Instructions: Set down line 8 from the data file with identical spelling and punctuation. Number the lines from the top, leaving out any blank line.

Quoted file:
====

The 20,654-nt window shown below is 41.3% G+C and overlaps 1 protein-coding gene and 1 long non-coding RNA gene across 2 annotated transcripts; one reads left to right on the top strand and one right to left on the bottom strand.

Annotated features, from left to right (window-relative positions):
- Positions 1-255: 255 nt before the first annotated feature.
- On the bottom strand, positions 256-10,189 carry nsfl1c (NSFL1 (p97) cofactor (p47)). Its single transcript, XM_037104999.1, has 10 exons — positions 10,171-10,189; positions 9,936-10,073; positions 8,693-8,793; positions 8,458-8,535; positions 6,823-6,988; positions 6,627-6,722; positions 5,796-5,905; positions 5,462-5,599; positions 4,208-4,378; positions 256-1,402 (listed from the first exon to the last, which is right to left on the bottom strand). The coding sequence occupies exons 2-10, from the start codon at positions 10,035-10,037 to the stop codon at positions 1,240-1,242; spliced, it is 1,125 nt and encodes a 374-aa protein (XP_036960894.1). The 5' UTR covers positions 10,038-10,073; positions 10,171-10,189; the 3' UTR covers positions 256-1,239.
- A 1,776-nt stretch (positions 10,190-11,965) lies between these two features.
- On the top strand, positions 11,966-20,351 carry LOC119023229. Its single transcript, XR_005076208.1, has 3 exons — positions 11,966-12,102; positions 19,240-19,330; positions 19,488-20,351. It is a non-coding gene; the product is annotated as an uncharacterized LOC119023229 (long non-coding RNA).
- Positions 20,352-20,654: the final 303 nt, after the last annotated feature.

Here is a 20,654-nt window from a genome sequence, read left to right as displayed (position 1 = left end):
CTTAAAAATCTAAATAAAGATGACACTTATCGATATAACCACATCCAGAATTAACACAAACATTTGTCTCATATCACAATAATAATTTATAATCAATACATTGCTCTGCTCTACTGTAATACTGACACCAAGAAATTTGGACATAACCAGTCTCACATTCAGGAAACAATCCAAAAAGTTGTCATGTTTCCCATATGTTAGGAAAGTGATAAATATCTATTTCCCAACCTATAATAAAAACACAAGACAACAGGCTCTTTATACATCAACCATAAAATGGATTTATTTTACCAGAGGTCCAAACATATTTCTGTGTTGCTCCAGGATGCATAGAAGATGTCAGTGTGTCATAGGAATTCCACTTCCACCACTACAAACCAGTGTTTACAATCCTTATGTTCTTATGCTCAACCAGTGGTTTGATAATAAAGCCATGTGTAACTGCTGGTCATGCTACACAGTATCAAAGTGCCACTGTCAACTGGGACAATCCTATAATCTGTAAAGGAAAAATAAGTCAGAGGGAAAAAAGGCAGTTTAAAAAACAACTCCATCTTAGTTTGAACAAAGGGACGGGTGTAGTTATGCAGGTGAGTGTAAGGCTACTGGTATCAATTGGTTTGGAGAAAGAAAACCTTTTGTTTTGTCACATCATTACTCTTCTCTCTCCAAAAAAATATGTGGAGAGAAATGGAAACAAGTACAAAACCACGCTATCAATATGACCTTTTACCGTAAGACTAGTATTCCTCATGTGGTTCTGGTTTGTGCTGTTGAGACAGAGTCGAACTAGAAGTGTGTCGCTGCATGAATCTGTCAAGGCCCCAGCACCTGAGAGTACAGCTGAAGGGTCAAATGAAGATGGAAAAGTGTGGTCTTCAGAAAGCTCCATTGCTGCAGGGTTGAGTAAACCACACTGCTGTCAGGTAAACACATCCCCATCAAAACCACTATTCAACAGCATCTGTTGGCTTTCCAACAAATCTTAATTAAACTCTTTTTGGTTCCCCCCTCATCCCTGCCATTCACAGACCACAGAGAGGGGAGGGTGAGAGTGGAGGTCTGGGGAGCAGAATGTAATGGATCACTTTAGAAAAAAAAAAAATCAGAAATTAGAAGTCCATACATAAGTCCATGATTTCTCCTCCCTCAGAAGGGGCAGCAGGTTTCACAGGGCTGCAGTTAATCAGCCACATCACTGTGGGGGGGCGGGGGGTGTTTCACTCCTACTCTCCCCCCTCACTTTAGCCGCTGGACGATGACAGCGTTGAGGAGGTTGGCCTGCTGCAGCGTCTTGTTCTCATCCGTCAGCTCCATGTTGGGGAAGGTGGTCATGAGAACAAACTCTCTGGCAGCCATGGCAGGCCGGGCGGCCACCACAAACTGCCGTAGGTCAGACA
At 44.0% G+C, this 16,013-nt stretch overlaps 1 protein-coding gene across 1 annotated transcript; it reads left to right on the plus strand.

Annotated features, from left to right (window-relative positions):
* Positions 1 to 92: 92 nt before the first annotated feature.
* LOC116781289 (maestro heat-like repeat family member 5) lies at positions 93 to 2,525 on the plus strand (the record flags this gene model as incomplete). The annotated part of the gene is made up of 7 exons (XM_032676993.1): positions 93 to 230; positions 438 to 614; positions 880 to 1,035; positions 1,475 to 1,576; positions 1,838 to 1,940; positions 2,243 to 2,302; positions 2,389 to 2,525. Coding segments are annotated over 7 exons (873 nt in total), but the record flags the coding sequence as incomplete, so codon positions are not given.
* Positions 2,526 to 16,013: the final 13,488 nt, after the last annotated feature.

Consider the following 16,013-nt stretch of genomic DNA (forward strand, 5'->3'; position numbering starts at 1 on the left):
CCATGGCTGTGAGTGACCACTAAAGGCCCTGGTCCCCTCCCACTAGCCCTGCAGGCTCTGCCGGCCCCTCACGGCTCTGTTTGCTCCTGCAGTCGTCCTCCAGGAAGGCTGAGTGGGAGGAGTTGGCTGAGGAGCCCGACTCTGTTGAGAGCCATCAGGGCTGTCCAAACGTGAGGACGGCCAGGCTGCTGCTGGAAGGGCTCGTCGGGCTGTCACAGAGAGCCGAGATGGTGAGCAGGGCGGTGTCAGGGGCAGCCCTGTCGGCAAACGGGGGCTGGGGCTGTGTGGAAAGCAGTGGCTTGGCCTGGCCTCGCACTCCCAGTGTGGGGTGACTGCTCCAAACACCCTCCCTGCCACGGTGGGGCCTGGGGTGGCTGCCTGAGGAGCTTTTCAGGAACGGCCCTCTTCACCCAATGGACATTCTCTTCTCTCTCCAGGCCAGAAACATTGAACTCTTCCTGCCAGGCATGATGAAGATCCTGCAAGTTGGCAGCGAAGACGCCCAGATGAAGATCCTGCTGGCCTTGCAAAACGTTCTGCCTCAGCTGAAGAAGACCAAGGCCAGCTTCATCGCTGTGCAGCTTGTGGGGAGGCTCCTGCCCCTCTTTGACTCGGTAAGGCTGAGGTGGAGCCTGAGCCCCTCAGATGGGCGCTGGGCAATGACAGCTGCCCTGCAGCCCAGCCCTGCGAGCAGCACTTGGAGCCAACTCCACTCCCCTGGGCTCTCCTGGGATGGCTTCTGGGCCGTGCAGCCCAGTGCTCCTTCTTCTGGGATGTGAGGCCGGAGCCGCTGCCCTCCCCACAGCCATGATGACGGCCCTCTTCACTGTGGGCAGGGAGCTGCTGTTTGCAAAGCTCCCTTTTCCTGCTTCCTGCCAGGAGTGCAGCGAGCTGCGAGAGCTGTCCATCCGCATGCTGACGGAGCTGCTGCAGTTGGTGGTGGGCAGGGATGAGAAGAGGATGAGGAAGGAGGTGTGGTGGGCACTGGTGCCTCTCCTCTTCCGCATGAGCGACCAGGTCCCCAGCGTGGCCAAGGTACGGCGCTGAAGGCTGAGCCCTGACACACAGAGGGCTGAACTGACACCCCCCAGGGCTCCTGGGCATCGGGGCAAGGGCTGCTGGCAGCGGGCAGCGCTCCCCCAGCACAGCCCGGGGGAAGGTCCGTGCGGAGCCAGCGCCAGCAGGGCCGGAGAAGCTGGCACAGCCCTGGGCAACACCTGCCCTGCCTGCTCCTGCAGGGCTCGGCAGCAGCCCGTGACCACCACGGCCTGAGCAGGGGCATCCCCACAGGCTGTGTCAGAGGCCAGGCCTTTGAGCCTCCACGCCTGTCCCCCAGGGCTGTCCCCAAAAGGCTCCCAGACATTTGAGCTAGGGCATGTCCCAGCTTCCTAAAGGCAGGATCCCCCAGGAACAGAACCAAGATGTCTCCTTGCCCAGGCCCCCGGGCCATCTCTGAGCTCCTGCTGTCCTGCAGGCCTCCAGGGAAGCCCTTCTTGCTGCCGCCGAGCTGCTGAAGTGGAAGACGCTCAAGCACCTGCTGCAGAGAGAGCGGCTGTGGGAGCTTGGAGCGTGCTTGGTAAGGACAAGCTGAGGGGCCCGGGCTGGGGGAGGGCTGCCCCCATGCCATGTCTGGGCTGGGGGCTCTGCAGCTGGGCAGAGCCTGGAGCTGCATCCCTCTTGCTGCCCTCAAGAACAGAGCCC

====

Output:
Here is a 20,654-nt window from a genome sequence, read left to right as displayed (position 1 = left end):